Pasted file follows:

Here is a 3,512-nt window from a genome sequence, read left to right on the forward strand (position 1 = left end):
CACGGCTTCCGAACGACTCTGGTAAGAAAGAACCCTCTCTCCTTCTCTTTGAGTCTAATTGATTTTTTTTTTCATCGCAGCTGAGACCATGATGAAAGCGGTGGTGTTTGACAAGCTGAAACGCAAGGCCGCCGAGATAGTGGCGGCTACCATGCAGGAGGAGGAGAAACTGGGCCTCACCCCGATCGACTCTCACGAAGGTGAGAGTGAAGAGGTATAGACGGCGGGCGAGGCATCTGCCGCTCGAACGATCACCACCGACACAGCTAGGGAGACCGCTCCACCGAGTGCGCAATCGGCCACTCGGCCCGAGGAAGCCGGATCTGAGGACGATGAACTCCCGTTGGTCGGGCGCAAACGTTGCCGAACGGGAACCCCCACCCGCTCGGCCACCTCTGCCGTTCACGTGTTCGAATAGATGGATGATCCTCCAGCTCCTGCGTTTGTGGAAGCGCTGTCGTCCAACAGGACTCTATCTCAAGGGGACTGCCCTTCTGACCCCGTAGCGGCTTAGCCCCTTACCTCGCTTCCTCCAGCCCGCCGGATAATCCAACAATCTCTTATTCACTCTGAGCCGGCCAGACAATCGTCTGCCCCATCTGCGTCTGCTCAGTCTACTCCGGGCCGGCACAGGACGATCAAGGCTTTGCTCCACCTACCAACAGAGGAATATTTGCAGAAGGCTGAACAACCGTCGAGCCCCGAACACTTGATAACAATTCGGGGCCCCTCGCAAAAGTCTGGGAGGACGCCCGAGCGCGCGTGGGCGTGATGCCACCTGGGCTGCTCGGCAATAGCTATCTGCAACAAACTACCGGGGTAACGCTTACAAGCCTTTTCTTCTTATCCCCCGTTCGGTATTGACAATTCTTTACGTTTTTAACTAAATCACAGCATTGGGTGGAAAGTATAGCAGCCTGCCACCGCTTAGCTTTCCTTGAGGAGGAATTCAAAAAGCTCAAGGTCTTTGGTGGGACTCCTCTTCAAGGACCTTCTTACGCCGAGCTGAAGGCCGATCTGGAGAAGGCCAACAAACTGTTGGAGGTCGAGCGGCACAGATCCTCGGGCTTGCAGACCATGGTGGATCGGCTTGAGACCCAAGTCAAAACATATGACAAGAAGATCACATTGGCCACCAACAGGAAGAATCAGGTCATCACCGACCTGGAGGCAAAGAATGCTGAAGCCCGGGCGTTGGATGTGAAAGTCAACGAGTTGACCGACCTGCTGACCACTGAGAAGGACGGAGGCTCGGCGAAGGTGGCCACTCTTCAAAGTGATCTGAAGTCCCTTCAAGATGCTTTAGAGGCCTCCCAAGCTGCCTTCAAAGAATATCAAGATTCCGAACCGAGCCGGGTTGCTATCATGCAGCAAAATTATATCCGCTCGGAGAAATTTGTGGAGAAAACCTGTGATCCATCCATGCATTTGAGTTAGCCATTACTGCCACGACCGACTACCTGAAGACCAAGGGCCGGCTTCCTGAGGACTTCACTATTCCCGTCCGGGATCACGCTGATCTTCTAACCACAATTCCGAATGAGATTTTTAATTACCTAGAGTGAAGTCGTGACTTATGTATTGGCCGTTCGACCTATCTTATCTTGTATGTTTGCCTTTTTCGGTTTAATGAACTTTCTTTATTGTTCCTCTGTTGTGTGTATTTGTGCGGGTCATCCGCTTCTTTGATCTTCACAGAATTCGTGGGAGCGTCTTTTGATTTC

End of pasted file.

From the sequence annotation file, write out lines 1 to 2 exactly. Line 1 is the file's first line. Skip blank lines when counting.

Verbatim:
Here is a 3,512-nt window from a genome sequence, read left to right on the forward strand (position 1 = left end):
CACGGCTTCCGAACGACTCTGGTAAGAAAGAACCCTCTCTCCTTCTCTTTGAGTCTAATTGATTTTTTTTTTCATCGCAGCTGAGACCATGATGAAAGCGGTGGTGTTTGACAAGCTGAAACGCAAGGCCGCCGAGATAGTGGCGGCTACCATGCAGGAGGAGGAGAAACTGGGCCTCACCCCGATCGACTCTCACGAAGGTGAGAGTGAAGAGGTATAGACGGCGGGCGAGGCATCTGCCGCTCGAACGATCACCACCGACACAGCTAGGGAGACCGCTCCACCGAGTGCGCAATCGGCCACTCGGCCCGAGGAAGCCGGATCTGAGGACGATGAACTCCCGTTGGTCGGGCGCAAACGTTGCCGAACGGGAACCCCCACCCGCTCGGCCACCTCTGCCGTTCACGTGTTCGAATAGATGGATGATCCTCCAGCTCCTGCGTTTGTGGAAGCGCTGTCGTCCAACAGGACTCTATCTCAAGGGGACTGCCCTTCTGACCCCGTAGCGGCTTAGCCCCTTACCTCGCTTCCTCCAGCCCGCCGGATAATCCAACAATCTCTTATTCACTCTGAGCCGGCCAGACAATCGTCTGCCCCATCTGCGTCTGCTCAGTCTACTCCGGGCCGGCACAGGACGATCAAGGCTTTGCTCCACCTACCAACAGAGGAATATTTGCAGAAGGCTGAACAACCGTCGAGCCCCGAACACTTGATAACAATTCGGGGCCCCTCGCAAAAGTCTGGGAGGACGCCCGAGCGCGCGTGGGCGTGATGCCACCTGGGCTGCTCGGCAATAGCTATCTGCAACAAACTACCGGGGTAACGCTTACAAGCCTTTTCTTCTTATCCCCCGTTCGGTATTGACAATTCTTTACGTTTTTAACTAAATCACAGCATTGGGTGGAAAGTATAGCAGCCTGCCACCGCTTAGCTTTCCTTGAGGAGGAATTCAAAAAGCTCAAGGTCTTTGGTGGGACTCCTCTTCAAGGACCTTCTTACGCCGAGCTGAAGGCCGATCTGGAGAAGGCCAACAAACTGTTGGAGGTCGAGCGGCACAGATCCTCGGGCTTGCAGACCATGGTGGATCGGCTTGAGACCCAAGTCAAAACATATGACAAGAAGATCACATTGGCCACCAACAGGAAGAATCAGGTCATCACCGACCTGGAGGCAAAGAATGCTGAAGCCCGGGCGTTGGATGTGAAAGTCAACGAGTTGACCGACCTGCTGACCACTGAGAAGGACGGAGGCTCGGCGAAGGTGGCCACTCTTCAAAGTGATCTGAAGTCCCTTCAAGATGCTTTAGAGGCCTCCCAAGCTGCCTTCAAAGAATATCAAGATTCCGAACCGAGCCGGGTTGCTATCATGCAGCAAAATTATATCCGCTCGGAGAAATTTGTGGAGAAAACCTGTGATCCATCCATGCATTTGAGTTAGCCATTACTGCCACGACCGACTACCTGAAGACCAAGGGCCGGCTTCCTGAGGACTTCACTATTCCCGTCCGGGATCACGCTGATCTTCTAACCACAATTCCGAATGAGATTTTTAATTACCTAGAGTGAAGTCGTGACTTATGTATTGGCCGTTCGACCTATCTTATCTTGTATGTTTGCCTTTTTCGGTTTAATGAACTTTCTTTATTGTTCCTCTGTTGTGTGTATTTGTGCGGGTCATCCGCTTCTTTGATCTTCACAGAATTCGTGGGAGCGTCTTTTGATTTC